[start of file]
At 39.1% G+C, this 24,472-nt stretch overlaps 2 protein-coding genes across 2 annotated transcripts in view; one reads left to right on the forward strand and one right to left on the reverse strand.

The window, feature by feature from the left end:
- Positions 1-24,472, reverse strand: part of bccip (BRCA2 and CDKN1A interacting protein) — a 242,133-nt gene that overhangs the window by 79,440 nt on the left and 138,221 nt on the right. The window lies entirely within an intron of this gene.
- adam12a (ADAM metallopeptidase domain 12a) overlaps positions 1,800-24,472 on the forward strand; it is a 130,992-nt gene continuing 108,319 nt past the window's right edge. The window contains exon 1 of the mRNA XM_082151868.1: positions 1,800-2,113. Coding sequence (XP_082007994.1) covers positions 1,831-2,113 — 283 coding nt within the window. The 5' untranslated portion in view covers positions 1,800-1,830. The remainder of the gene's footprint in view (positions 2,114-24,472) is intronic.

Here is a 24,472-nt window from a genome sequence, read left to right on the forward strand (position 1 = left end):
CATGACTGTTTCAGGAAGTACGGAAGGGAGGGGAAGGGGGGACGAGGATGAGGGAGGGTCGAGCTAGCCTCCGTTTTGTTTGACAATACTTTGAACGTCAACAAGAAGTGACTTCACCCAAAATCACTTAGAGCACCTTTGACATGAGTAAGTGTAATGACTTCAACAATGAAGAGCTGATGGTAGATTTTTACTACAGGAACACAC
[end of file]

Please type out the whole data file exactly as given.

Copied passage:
At 39.1% G+C, this 24,472-nt stretch overlaps 2 protein-coding genes across 2 annotated transcripts in view; one reads left to right on the forward strand and one right to left on the reverse strand.

The window, feature by feature from the left end:
- Positions 1-24,472, reverse strand: part of bccip (BRCA2 and CDKN1A interacting protein) — a 242,133-nt gene that overhangs the window by 79,440 nt on the left and 138,221 nt on the right. The window lies entirely within an intron of this gene.
- adam12a (ADAM metallopeptidase domain 12a) overlaps positions 1,800-24,472 on the forward strand; it is a 130,992-nt gene continuing 108,319 nt past the window's right edge. The window contains exon 1 of the mRNA XM_082151868.1: positions 1,800-2,113. Coding sequence (XP_082007994.1) covers positions 1,831-2,113 — 283 coding nt within the window. The 5' untranslated portion in view covers positions 1,800-1,830. The remainder of the gene's footprint in view (positions 2,114-24,472) is intronic.

Here is a 24,472-nt window from a genome sequence, read left to right on the forward strand (position 1 = left end):
CATGACTGTTTCAGGAAGTACGGAAGGGAGGGGAAGGGGGGACGAGGATGAGGGAGGGTCGAGCTAGCCTCCGTTTTGTTTGACAATACTTTGAACGTCAACAAGAAGTGACTTCACCCAAAATCACTTAGAGCACCTTTGACATGAGTAAGTGTAATGACTTCAACAATGAAGAGCTGATGGTAGATTTTTACTACAGGAACACAC